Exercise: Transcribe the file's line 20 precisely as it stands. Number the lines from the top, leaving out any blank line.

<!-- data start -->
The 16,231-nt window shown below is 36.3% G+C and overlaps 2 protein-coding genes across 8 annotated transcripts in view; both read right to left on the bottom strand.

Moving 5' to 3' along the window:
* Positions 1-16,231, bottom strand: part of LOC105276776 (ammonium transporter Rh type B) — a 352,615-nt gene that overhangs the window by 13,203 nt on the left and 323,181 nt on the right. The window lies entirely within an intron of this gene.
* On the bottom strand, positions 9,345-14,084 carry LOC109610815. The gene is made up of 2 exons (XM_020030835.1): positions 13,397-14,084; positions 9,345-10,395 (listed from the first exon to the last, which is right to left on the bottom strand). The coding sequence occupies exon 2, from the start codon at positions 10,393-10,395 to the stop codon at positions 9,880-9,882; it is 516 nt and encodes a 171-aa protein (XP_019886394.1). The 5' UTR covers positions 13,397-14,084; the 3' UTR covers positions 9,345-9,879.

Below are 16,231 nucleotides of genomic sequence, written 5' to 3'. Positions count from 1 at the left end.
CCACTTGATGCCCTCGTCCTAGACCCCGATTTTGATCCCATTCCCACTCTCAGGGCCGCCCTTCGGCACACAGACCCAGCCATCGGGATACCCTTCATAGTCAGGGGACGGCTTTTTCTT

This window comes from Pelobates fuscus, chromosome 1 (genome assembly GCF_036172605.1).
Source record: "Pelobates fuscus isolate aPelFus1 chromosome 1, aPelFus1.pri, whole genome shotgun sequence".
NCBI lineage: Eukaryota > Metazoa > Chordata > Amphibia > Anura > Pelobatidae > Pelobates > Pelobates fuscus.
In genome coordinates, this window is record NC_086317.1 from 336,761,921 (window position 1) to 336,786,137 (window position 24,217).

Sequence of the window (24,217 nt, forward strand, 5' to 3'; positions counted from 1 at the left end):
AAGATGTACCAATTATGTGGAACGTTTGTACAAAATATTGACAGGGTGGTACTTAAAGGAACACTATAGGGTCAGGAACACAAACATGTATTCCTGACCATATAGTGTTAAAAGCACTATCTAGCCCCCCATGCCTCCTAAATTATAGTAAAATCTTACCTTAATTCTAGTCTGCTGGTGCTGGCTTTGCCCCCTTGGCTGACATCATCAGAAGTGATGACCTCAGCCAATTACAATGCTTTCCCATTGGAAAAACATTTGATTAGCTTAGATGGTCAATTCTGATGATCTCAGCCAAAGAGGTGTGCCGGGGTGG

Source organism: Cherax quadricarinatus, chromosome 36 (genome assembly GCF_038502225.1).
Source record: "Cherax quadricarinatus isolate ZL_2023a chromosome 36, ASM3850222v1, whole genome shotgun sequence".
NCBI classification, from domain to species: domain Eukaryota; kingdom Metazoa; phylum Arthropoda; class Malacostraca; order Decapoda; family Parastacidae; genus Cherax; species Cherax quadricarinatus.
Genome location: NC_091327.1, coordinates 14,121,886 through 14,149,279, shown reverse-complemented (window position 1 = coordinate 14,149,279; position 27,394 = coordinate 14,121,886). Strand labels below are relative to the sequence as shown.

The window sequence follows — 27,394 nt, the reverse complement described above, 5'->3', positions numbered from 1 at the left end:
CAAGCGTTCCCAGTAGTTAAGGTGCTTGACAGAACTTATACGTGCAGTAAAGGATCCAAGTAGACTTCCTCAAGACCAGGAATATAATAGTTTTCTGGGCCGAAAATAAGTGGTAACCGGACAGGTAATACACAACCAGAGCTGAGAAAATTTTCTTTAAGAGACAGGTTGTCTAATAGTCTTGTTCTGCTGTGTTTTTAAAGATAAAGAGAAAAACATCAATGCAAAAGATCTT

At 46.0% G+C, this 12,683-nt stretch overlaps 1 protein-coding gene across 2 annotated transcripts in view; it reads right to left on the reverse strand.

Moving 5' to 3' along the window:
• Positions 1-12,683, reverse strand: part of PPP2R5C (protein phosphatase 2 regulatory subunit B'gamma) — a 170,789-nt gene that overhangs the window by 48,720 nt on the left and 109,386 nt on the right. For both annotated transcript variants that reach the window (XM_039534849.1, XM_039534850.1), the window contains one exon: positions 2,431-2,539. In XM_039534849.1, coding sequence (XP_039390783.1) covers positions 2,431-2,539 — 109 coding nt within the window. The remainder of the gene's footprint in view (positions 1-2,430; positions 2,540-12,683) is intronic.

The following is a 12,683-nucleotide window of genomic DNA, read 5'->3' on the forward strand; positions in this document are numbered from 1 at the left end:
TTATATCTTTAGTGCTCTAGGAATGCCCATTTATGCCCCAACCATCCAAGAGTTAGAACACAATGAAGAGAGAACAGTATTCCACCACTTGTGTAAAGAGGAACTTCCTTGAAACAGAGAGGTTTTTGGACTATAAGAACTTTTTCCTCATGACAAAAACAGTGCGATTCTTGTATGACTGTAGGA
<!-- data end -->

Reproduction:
Moving 5' to 3' along the window: